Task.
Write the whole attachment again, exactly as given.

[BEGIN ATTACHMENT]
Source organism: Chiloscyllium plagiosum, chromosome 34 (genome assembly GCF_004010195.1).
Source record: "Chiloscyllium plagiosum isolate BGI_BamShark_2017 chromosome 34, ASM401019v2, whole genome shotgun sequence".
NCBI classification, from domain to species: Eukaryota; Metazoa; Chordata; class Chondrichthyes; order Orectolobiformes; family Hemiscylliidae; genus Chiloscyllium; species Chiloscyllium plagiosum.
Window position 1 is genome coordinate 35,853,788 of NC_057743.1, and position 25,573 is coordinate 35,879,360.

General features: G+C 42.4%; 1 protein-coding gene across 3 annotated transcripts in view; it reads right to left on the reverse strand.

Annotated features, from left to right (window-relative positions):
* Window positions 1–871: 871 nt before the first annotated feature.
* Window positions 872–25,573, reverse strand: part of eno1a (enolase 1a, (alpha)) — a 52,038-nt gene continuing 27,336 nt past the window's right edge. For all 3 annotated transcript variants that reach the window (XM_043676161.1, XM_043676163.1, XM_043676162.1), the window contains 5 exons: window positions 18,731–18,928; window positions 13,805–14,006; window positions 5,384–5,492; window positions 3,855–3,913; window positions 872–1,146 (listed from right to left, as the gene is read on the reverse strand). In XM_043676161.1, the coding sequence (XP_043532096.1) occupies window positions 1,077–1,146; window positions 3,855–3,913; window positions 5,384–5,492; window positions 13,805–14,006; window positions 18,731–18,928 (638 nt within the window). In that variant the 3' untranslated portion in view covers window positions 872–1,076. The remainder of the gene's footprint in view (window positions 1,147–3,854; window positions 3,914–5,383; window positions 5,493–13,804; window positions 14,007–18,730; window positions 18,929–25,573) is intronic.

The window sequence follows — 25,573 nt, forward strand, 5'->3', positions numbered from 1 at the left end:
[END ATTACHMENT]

Source organism: Chiloscyllium plagiosum, chromosome 34 (genome assembly GCF_004010195.1).
Source record: "Chiloscyllium plagiosum isolate BGI_BamShark_2017 chromosome 34, ASM401019v2, whole genome shotgun sequence".
NCBI classification, from domain to species: Eukaryota; Metazoa; Chordata; class Chondrichthyes; order Orectolobiformes; family Hemiscylliidae; genus Chiloscyllium; species Chiloscyllium plagiosum.
Window position 1 is genome coordinate 35,853,788 of NC_057743.1, and position 25,573 is coordinate 35,879,360.

General features: G+C 42.4%; 1 protein-coding gene across 3 annotated transcripts in view; it reads right to left on the reverse strand.

Annotated features, from left to right (window-relative positions):
* Window positions 1–871: 871 nt before the first annotated feature.
* Window positions 872–25,573, reverse strand: part of eno1a (enolase 1a, (alpha)) — a 52,038-nt gene continuing 27,336 nt past the window's right edge. For all 3 annotated transcript variants that reach the window (XM_043676161.1, XM_043676163.1, XM_043676162.1), the window contains 5 exons: window positions 18,731–18,928; window positions 13,805–14,006; window positions 5,384–5,492; window positions 3,855–3,913; window positions 872–1,146 (listed from right to left, as the gene is read on the reverse strand). In XM_043676161.1, the coding sequence (XP_043532096.1) occupies window positions 1,077–1,146; window positions 3,855–3,913; window positions 5,384–5,492; window positions 13,805–14,006; window positions 18,731–18,928 (638 nt within the window). In that variant the 3' untranslated portion in view covers window positions 872–1,076. The remainder of the gene's footprint in view (window positions 1,147–3,854; window positions 3,914–5,383; window positions 5,493–13,804; window positions 14,007–18,730; window positions 18,929–25,573) is intronic.

The window sequence follows — 25,573 nt, forward strand, 5'->3', positions numbered from 1 at the left end: